Pharmaceutical outsourcing to CROs is certainly nothing new. However, this week we learned that pharmaceutical giant Lilly and AMRI signed an interesting insourcing / outsourcing agreement. In this deal, AMRI will hire 40 chemists to work on Lilly projects. However, these chemists will not work in Albany or in any of the other AMRI facilities around the world. Instead, they will work at their pharmaceutical client’s labs at Lilly in Indianapolis:
The chemists will work onsite at Lilly’s headquarters in Indianapolis, Indiana, where they will support the medicinal chemistry department. This collaboration will further accelerate Lilly’s drug discovery efforts by maximizing real-time exchange of scientific information. AMRI expects to recruit the majority of the synthetic chemists who will be affiliated with this collaboration from Indiana and surrounding states.
The term of the collaboration is six years, extendable by mutual agreement of both parties.
For a pharmaceutical company like Lilly, the benefits are fairly clear, and are consistent with outsourcing in general. For example, these chemists will not be Lilly employees, thereby saving Lilly some personnel costs. An additional and unique benefit is that AMRI chemists will be tightly integrated with Lilly’s processes and teams. Also, laboratories and other facilities which might otherwise be dormant will now be used.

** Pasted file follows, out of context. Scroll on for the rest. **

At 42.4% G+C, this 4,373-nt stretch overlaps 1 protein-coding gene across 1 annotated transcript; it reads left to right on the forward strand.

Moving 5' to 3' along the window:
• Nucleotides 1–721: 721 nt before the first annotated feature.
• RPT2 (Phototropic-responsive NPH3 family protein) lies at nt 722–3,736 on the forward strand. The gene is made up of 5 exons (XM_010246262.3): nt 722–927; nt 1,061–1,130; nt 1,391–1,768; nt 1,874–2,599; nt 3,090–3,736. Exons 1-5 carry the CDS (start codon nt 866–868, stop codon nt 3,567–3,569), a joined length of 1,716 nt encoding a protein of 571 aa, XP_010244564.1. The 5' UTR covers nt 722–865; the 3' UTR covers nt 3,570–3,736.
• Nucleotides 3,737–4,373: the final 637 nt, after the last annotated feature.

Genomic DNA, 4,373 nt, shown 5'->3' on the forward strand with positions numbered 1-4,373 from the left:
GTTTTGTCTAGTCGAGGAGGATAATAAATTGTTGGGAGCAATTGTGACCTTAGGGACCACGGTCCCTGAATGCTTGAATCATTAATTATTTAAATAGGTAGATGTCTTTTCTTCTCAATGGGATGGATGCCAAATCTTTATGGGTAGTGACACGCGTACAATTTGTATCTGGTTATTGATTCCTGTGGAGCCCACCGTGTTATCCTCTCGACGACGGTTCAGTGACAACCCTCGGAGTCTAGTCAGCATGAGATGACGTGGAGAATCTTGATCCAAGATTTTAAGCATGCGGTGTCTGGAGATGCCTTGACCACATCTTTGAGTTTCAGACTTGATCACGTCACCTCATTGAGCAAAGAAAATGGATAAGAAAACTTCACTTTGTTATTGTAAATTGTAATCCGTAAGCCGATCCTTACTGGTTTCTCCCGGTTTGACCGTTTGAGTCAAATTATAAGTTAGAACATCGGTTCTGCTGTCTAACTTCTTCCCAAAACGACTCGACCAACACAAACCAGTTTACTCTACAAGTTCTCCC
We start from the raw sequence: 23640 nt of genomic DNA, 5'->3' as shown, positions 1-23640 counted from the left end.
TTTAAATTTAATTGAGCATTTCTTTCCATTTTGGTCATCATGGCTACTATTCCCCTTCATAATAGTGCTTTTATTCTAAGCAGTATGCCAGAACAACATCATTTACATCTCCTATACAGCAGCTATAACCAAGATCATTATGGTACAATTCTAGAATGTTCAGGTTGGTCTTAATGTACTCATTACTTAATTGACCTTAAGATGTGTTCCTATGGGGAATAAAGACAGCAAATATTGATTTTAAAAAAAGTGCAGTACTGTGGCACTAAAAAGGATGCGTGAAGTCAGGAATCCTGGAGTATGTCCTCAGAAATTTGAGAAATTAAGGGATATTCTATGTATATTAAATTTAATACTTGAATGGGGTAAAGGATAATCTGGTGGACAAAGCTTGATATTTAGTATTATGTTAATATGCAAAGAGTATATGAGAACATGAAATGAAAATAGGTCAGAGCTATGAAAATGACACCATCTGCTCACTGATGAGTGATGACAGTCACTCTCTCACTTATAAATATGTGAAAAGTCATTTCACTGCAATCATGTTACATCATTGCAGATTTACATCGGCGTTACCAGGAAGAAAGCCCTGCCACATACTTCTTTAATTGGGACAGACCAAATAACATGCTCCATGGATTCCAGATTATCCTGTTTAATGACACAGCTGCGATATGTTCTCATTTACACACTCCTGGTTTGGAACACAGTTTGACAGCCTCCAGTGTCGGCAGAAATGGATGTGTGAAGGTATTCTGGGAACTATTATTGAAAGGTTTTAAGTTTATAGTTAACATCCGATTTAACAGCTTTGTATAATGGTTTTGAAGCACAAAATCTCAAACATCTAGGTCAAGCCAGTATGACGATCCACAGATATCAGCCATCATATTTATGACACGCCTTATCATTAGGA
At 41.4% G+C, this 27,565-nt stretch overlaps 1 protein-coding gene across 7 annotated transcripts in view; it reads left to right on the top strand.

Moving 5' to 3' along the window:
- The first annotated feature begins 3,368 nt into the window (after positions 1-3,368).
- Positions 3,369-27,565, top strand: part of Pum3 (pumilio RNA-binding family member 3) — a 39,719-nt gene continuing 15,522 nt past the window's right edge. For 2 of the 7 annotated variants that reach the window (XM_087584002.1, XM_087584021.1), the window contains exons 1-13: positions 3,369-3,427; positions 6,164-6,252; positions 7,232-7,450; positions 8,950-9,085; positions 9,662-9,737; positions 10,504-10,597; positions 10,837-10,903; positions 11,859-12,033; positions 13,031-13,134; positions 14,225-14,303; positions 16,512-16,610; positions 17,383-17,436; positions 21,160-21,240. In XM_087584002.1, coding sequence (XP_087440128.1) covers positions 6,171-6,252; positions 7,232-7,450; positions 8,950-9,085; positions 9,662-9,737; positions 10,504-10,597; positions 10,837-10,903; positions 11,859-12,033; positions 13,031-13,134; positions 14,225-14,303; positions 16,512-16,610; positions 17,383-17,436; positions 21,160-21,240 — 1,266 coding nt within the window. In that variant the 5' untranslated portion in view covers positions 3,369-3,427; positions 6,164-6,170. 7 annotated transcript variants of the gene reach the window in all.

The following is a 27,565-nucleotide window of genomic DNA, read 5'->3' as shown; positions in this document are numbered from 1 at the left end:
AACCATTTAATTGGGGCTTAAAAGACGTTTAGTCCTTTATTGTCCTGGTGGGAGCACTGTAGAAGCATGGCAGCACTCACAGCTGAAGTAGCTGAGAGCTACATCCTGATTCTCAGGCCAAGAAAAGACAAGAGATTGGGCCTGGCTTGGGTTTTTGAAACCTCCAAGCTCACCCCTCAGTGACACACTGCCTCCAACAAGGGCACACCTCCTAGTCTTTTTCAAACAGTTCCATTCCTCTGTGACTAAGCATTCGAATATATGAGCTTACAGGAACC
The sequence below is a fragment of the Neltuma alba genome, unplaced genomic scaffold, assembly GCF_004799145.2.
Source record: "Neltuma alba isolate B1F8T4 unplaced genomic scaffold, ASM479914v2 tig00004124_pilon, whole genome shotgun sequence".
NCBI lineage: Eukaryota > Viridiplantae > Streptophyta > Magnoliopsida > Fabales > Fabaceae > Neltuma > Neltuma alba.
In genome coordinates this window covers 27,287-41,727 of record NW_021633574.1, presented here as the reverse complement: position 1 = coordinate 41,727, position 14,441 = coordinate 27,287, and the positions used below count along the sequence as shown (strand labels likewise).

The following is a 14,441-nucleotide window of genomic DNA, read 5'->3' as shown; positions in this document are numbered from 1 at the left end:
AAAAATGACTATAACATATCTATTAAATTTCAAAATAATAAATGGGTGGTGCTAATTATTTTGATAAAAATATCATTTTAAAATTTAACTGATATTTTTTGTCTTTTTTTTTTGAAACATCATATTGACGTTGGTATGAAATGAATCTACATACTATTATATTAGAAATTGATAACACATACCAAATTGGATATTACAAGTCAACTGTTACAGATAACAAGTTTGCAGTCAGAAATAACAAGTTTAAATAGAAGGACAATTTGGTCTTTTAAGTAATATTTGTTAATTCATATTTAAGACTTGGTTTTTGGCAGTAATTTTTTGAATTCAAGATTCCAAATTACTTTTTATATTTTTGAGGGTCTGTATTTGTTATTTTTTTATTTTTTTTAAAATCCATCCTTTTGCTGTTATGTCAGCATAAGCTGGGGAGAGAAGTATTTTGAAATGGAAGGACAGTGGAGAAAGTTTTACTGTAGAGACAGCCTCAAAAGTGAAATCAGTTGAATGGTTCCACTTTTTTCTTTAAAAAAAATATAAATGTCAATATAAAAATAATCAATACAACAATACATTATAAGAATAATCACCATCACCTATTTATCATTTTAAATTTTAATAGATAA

For AMRI, having a pharmaceutical company like Lilly as an outsourcing client is an obvious coup, and further strengthens AMRI’s position in the outsourcing market. Critically, AMRI is able to secure this 6-year contract with Lilly without having to expand their facilities, nor hire new chemists in Albany or any of their other facilities. In fact, this model could conceivably be used by nearly any CRO with:
A number of pundits have championed “near-sourcing” as a way for pharmaceutical companies to access CRO capabilities and lower development costs, without having to deal with he challenges of working with companies across multiple international time zones. With an agreement like this, Lilly has the ultimate benefit of having the CRO literally within their own labs, working side-by-side with their own chemists.
Other disciplines, such as Human Resources, IT/IS, and Sales have utilized very similar approaches to this. So in a sense, this is not new. However, in the age of CRO out-sourcing that we are in, having the CRO scientists working side by side at the client facility is a novel way for CROs to grow their business without having to expand their own facilities. We are aware of other CROs that are pursuing this type of arrangement, especially in disciplines like chemistry where clients already have the facilities in place, and we fully expect to see more of these deals in the years to come.